Telecom Agents Pick Up Steam

The Farmer’s Almanac predicts a cold and snowy winter, especially in the Northeast, which means much of the country is headed for another long season of ever-higher gas and electric bills. While that might initially seem irrelevant, a company called Alternative Utility Services is asking telecom agents to consider the notion of expanding into the utilities sector.

The concept works because telecom agents already bring a client base to the opportunity, described by AUS President Fritz Kreiss as the chance to build equity while retaining most ongoing residuals. Kreiss argues that energy clients already use telephones, so agents might as well make more money off those established customers. “It’s a lot easier to sell something to an existing customer than it is to have to find brand-new ones,” he says, noting this is especially true as agents make less money off the same sales that netted them higher incomes 10 years ago.

Unlike telecom, energy is a market of fluctuating commodity prices and peak-and-valley demand seasons. Whereas agents can count on telecom clients generally maintaining certain monthly use, the same can’t be said for energy consumption.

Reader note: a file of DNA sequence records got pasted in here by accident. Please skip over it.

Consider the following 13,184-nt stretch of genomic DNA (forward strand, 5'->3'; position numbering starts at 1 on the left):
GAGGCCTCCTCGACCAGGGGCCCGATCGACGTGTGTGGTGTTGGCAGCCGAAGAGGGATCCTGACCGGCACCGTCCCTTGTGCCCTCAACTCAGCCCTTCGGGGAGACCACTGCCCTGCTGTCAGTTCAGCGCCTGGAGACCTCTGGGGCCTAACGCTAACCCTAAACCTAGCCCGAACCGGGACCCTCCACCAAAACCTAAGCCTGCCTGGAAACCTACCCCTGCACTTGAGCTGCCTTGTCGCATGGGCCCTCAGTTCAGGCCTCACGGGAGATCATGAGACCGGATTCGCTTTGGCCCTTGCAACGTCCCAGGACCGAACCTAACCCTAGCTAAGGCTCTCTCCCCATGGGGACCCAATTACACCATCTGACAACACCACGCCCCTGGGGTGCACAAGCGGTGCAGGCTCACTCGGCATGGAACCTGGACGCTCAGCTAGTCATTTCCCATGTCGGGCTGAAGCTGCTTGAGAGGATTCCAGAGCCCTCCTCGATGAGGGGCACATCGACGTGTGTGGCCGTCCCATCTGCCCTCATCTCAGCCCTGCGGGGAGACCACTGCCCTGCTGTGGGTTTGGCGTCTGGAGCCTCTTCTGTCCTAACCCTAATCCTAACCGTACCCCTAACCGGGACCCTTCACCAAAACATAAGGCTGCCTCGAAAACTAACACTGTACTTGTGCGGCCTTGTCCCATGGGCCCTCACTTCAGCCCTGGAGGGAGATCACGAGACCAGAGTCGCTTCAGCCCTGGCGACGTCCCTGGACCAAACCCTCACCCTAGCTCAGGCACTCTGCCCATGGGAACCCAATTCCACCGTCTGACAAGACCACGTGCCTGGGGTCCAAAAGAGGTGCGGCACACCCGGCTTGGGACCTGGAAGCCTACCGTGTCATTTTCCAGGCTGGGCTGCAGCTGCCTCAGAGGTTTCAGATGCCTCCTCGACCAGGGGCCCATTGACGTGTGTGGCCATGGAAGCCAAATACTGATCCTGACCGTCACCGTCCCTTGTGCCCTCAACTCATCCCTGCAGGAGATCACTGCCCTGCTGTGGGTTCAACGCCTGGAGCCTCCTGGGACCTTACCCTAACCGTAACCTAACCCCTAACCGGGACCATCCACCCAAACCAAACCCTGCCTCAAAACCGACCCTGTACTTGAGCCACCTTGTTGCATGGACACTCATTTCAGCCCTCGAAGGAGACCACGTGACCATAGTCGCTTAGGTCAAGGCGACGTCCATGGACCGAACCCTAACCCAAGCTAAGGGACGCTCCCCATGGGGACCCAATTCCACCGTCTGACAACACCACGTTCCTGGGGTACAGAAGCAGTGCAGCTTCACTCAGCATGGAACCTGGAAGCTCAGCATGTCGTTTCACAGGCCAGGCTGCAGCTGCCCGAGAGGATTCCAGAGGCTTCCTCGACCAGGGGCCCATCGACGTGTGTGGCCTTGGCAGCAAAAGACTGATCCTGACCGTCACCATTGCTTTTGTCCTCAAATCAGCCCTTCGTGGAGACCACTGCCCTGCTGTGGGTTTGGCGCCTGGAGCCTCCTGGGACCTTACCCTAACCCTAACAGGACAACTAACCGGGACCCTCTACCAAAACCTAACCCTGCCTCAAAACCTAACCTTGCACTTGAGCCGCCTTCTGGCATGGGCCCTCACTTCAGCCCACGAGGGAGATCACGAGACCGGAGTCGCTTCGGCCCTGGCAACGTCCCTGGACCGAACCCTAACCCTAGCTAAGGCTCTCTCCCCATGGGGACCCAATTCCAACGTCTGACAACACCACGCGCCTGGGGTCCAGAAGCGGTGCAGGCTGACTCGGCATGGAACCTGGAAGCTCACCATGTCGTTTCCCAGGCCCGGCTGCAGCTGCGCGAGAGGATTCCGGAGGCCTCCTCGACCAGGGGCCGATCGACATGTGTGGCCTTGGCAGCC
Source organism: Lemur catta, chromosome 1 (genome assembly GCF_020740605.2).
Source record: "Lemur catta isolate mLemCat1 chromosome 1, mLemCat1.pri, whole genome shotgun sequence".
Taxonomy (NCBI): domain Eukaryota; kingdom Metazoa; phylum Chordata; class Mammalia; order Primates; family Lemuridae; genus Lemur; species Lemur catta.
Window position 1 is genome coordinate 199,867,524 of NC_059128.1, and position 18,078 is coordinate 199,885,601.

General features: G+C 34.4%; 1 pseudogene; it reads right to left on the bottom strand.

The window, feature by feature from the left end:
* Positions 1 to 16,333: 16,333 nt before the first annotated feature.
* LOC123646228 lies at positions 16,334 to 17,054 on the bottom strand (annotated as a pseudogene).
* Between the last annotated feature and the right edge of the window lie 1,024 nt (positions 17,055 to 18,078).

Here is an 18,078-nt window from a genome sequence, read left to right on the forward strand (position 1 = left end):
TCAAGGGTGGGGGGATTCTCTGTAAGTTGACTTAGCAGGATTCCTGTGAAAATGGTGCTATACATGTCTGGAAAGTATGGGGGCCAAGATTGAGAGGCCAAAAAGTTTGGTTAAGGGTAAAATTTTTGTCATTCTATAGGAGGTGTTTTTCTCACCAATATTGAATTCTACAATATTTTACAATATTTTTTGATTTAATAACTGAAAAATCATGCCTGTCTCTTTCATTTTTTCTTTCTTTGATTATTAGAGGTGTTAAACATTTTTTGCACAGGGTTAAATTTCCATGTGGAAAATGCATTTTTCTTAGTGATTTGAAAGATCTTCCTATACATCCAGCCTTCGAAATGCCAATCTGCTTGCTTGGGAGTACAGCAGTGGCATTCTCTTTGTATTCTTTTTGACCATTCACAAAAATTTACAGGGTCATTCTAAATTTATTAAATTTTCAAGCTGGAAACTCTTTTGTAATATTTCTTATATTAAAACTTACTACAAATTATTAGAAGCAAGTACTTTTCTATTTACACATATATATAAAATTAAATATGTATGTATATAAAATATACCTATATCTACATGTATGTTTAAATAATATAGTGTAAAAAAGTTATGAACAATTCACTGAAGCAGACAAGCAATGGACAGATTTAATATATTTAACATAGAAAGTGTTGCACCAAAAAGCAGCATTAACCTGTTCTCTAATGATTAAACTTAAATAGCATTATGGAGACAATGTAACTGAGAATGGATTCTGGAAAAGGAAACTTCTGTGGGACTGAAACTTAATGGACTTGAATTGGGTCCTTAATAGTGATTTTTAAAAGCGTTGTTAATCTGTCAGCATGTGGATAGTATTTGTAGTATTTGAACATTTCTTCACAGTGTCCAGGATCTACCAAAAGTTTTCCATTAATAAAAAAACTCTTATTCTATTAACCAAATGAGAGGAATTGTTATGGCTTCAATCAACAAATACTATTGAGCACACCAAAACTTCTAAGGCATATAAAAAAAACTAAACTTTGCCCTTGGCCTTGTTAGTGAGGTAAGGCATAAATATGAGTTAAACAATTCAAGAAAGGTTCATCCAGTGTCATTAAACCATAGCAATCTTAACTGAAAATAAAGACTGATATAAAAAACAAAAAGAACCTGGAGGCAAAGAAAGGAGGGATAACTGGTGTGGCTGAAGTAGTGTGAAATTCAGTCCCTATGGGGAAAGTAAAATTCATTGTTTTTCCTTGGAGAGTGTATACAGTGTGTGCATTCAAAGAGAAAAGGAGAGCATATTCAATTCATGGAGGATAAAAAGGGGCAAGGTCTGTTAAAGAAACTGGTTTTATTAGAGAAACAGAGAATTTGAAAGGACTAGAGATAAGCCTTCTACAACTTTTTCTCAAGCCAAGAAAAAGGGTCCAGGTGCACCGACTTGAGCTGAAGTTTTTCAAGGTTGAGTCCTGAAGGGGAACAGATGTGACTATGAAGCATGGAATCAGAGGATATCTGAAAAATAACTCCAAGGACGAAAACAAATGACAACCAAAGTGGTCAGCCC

That is one reason why Kreiss recommends telecom agents also selling gas and electricity focus on large companies that are sure to use at least the same amount of power for lights, computers and heating or cooling year-round. Of course, the amount will ebb and flow, but much less than with residential customers, which AUS does not target, unless an agent has a contract with an entity such as an apartment complex.

“An insurance agency with 20 phone lines is a good customer, but probably only spends $100 on his gas and electric bill monthly,” Kreiss says. “So [that customer is] not a real perfect target.”

To reach the telecom industry, AUS is expanding its agent and referral partner program nationwide, and providing training, analysis and proposal help, as well as sales support, for selling gas and electricity. Kreiss also is forming a separate, consolidated company called Energy Success International made up of individual salespeople who build equity and maintain residual income. “You can be in business for yourself, but not by yourself,” Kreiss says.

The marketing materials almost read a bit over-the-top - long on promises of wealth and somewhat short on details - but Kreiss assures the fledgling program is not multilevel marketing.

“It is a membership program to jointly develop turnkey marketing programs,” he explains. “It’s one step closer to a franchise, but it’s not a franchise because you’re still using your own company name.”

Kreiss is recruiting agents and other industry-savvy folks willing to invest the $5,000 membership set-up fee and able to wait 90 days or longer to see any return on investment. There also will be a monthly fee that Kreiss estimates will run between $500 and $1,000. Kreiss says the ultimate plan is for Energy Success International to go public.


Alternative Utility Services

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